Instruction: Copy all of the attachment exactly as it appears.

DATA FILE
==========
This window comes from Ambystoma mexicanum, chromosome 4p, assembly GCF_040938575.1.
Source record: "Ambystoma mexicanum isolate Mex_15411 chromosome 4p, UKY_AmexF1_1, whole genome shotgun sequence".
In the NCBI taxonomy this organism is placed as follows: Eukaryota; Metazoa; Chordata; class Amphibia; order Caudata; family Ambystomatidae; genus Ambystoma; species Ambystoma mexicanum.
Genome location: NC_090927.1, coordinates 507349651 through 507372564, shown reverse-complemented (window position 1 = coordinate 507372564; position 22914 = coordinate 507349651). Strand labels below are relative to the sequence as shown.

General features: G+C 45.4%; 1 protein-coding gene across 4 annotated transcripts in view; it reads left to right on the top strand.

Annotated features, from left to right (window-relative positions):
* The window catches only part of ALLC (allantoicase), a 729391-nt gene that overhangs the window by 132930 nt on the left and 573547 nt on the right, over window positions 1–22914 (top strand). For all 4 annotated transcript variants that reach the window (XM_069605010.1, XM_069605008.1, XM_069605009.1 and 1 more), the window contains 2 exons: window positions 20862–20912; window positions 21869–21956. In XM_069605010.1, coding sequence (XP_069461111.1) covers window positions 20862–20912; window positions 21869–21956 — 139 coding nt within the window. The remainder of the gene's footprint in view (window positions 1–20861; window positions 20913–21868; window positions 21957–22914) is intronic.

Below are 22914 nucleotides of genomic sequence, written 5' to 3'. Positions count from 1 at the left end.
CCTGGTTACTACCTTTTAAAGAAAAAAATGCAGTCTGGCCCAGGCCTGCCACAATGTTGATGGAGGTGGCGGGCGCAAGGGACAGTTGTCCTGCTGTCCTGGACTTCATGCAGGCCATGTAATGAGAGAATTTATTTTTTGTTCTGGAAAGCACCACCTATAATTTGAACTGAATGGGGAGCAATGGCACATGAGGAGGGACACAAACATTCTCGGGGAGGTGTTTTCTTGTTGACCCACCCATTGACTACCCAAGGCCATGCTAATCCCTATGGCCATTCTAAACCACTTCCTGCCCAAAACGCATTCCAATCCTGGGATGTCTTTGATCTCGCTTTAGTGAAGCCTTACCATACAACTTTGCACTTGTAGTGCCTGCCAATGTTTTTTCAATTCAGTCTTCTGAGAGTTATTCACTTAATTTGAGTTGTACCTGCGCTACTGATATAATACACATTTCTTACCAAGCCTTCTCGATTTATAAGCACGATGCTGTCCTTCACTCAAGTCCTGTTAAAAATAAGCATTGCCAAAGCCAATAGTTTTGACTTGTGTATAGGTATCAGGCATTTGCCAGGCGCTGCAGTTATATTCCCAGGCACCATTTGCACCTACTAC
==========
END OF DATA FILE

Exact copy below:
This window comes from Ambystoma mexicanum, chromosome 4p, assembly GCF_040938575.1.
Source record: "Ambystoma mexicanum isolate Mex_15411 chromosome 4p, UKY_AmexF1_1, whole genome shotgun sequence".
In the NCBI taxonomy this organism is placed as follows: Eukaryota; Metazoa; Chordata; class Amphibia; order Caudata; family Ambystomatidae; genus Ambystoma; species Ambystoma mexicanum.
Genome location: NC_090927.1, coordinates 507349651 through 507372564, shown reverse-complemented (window position 1 = coordinate 507372564; position 22914 = coordinate 507349651). Strand labels below are relative to the sequence as shown.

General features: G+C 45.4%; 1 protein-coding gene across 4 annotated transcripts in view; it reads left to right on the top strand.

Annotated features, from left to right (window-relative positions):
* The window catches only part of ALLC (allantoicase), a 729391-nt gene that overhangs the window by 132930 nt on the left and 573547 nt on the right, over window positions 1–22914 (top strand). For all 4 annotated transcript variants that reach the window (XM_069605010.1, XM_069605008.1, XM_069605009.1 and 1 more), the window contains 2 exons: window positions 20862–20912; window positions 21869–21956. In XM_069605010.1, coding sequence (XP_069461111.1) covers window positions 20862–20912; window positions 21869–21956 — 139 coding nt within the window. The remainder of the gene's footprint in view (window positions 1–20861; window positions 20913–21868; window positions 21957–22914) is intronic.

Below are 22914 nucleotides of genomic sequence, written 5' to 3'. Positions count from 1 at the left end.
CCTGGTTACTACCTTTTAAAGAAAAAAATGCAGTCTGGCCCAGGCCTGCCACAATGTTGATGGAGGTGGCGGGCGCAAGGGACAGTTGTCCTGCTGTCCTGGACTTCATGCAGGCCATGTAATGAGAGAATTTATTTTTTGTTCTGGAAAGCACCACCTATAATTTGAACTGAATGGGGAGCAATGGCACATGAGGAGGGACACAAACATTCTCGGGGAGGTGTTTTCTTGTTGACCCACCCATTGACTACCCAAGGCCATGCTAATCCCTATGGCCATTCTAAACCACTTCCTGCCCAAAACGCATTCCAATCCTGGGATGTCTTTGATCTCGCTTTAGTGAAGCCTTACCATACAACTTTGCACTTGTAGTGCCTGCCAATGTTTTTTCAATTCAGTCTTCTGAGAGTTATTCACTTAATTTGAGTTGTACCTGCGCTACTGATATAATACACATTTCTTACCAAGCCTTCTCGATTTATAAGCACGATGCTGTCCTTCACTCAAGTCCTGTTAAAAATAAGCATTGCCAAAGCCAATAGTTTTGACTTGTGTATAGGTATCAGGCATTTGCCAGGCGCTGCAGTTATATTCCCAGGCACCATTTGCACCTACTAC